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3 July 2024

Concerns over attacks on student movements in campus protests as a form of repression against human rights defenders

Since October 2023, students from universities across the United States took visible action peacefully protesting Israel’s egregious human rights violations taking place through its relentless military campaign in Gaza. Front Line Defenders is deeply concerned with the crackdown at several academic institutions, including Columbia University in New York City, the University of California, Los Angeles (UCLA), in California and Emory University in Georgia, against Students movements which has included suspensions of students, banning of organisations, evictions from university housing, and arrests of students.

Since April 2024, the student movements, have been led mainly by the human rights group Columbia University Apartheid Divest (CUAD), an umbrella coalition of over a hundred student groups at Columbia University, formed in 2016 and recently reactivated in October 2023 in response to the increasing pro-Palestine student movement. The Students for Justice in Palestine and the Jewish Voice for Peace form part of this coalition and have actively supported and participated in the peaceful protests.

The Students for Justice in Palestine (SJP) is a student human rights organisation founded in 1993 at the University of California, Berkeley, which denounces human rights violations against Palestinians and calls for their right to self determination. The SJP organisation has over two hundred chapters across universities of North America, including Columbia University from which they have led the current student movement for the rights of the Palestinian people by advocating for their demands in physical and digital spaces, addressing university authorities, the Federal Government and the international community.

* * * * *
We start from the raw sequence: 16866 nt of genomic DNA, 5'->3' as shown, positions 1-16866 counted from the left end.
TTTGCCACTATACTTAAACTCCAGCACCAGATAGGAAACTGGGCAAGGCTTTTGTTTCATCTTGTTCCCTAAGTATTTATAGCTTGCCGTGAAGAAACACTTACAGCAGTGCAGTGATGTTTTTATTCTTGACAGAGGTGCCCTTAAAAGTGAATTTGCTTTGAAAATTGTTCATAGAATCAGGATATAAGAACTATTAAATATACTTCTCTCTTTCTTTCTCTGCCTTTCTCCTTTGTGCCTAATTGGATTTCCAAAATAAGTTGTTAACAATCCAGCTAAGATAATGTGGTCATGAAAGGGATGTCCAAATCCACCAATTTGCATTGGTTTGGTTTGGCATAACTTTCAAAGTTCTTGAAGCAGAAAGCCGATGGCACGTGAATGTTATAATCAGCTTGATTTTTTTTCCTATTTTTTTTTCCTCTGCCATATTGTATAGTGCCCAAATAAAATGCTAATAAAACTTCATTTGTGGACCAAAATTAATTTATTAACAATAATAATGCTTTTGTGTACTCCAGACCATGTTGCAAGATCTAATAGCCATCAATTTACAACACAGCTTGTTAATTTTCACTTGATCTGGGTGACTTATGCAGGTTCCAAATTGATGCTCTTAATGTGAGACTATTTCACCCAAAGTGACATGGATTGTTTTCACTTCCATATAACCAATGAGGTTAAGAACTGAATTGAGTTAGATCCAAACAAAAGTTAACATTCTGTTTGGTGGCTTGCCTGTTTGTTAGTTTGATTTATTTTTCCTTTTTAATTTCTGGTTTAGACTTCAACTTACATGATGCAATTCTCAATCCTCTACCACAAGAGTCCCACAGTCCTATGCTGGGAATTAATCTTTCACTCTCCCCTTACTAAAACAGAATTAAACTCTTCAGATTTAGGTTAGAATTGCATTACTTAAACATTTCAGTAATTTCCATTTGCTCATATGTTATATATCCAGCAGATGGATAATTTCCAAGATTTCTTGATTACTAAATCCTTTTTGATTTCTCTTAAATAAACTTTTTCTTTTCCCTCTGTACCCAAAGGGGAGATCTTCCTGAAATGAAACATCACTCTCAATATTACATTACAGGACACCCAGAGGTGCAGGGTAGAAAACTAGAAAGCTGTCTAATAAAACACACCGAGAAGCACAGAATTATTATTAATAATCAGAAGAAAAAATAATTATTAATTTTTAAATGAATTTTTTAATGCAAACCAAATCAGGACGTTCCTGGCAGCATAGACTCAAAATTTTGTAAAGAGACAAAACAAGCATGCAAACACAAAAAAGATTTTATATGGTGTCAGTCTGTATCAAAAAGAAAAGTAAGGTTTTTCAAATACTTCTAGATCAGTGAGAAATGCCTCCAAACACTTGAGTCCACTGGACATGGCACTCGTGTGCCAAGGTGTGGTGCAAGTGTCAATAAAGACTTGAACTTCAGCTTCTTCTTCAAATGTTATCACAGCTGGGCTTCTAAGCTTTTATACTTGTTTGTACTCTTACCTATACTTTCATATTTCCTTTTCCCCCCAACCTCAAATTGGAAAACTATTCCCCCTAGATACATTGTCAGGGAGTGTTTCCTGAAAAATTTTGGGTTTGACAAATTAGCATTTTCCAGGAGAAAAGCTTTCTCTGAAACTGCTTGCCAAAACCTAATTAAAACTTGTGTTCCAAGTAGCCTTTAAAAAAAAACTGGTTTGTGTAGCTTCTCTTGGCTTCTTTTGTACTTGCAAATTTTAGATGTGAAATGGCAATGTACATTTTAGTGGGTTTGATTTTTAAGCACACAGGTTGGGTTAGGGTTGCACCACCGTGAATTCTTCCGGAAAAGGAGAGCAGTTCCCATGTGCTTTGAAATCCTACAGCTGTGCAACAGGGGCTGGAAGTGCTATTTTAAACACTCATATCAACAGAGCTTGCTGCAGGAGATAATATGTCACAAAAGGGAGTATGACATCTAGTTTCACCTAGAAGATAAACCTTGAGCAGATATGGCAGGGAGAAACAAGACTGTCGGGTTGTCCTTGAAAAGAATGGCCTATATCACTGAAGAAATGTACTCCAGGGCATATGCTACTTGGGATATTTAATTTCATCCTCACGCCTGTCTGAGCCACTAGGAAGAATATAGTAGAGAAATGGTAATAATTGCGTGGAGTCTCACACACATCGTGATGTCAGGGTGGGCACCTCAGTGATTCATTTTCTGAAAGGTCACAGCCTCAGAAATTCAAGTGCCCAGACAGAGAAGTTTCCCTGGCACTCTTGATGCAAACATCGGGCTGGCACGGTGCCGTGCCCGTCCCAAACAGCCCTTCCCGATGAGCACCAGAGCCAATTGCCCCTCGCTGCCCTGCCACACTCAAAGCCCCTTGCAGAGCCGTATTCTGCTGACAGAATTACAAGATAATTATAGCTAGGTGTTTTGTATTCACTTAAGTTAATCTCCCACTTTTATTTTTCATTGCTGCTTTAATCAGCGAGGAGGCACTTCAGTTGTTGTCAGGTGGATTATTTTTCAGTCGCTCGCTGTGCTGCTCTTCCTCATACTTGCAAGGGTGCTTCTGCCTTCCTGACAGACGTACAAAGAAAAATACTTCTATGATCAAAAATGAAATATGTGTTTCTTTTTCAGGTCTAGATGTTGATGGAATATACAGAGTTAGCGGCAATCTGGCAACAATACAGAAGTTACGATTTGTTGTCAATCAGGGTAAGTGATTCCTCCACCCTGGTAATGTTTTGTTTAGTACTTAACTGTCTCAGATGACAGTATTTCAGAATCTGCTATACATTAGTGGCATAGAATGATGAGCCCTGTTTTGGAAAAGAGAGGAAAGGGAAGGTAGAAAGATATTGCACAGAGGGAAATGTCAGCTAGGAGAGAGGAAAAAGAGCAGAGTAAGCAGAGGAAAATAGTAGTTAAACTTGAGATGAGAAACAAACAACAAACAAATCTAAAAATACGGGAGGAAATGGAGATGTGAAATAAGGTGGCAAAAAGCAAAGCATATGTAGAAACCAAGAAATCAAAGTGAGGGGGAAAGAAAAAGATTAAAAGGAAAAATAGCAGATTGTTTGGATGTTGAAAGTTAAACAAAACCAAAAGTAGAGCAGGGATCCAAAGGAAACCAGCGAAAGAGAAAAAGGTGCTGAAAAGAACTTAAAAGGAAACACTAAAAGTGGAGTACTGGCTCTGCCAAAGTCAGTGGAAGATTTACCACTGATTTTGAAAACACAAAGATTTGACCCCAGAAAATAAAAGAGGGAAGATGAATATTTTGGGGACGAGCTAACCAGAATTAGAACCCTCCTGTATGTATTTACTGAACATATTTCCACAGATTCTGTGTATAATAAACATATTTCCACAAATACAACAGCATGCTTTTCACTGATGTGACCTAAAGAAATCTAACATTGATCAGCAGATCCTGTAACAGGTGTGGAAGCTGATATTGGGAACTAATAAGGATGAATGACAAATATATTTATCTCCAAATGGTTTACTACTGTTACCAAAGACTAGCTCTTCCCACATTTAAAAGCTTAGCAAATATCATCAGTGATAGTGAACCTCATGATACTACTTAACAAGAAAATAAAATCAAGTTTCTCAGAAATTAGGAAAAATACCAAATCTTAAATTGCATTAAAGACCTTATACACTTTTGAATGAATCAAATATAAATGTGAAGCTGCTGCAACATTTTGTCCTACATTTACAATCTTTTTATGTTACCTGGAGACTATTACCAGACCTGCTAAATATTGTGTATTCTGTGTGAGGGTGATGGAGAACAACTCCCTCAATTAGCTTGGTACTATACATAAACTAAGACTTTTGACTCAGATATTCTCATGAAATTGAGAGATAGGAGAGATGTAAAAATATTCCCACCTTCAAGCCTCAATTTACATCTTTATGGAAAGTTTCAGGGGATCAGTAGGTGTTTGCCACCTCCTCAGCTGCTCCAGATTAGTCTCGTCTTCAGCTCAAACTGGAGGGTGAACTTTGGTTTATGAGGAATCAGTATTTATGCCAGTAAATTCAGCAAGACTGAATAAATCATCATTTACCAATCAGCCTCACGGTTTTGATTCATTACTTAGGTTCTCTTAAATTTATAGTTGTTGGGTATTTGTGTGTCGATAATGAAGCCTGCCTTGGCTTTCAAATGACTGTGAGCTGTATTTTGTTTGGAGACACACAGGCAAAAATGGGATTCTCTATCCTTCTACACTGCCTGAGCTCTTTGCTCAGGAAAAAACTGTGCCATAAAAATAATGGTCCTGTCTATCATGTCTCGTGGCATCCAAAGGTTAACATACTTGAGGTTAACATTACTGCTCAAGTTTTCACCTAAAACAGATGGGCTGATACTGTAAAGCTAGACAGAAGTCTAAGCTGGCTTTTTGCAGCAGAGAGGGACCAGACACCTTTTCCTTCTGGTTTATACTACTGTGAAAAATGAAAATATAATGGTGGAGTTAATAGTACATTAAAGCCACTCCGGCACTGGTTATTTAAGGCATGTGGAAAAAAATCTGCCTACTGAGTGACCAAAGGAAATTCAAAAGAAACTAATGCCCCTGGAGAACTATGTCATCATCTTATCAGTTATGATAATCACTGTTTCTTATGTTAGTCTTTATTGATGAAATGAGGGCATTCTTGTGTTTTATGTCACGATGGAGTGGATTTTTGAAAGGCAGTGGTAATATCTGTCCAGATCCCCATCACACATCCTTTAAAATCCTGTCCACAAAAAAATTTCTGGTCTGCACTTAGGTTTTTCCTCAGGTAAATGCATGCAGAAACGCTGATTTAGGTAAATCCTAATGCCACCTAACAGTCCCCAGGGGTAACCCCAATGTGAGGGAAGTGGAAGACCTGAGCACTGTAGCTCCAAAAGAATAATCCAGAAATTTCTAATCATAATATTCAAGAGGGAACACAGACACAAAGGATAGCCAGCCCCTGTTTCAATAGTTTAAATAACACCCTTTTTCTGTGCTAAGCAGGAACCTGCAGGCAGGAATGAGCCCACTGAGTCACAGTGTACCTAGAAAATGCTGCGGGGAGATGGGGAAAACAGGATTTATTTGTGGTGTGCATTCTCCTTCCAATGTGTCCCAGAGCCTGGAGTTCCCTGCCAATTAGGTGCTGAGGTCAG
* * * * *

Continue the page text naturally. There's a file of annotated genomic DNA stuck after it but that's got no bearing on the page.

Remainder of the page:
The Jewish Voice for Peace (JVP) is a human rights organisation, founded in 1996 by the students of UC Berkeley, in California, who are also calling for an immediate ceasefire and denouncing the human rights violations against the Palestinian people, providing a critical perspective towards Zionism and calling Jewish people into solidarity towards Palestine self determination.

The peaceful protests primarily took place with the formation of encampments in several college campuses around the country. These movements have issued a series of specific demands for their universities authorities, and urged the international community to act for an immediate ceasefire and, in most cases, demanding that their universities divest any assets linked to Israel, break academic ties with Israeli universities and publicly condemn Israel’s human rights violations in Gaza.

As a result, a large number of universities responded by calling in police to break up these peaceful protests and student encampments on their campuses. This reportedly resulted in instances of police repression, in some cases reportedly including the use of tear gas and stunt guns and in the arrest and reported physical violence against peaceful students protestors and faculty members. The students movement, that includes human rights defenders, reported multiple threats by their universities including suspensions, restriction from taking their exams, rescinding of their campus residency, and/or having their degrees withheld. In some universities students and faculty staff have also faced attacks by Pro-Israel counter-protesters. This includes the attacks by anti-Palestine protesters during the encampment at UCLA on the early morning of 1 May, and detentions by the police force at others encampments.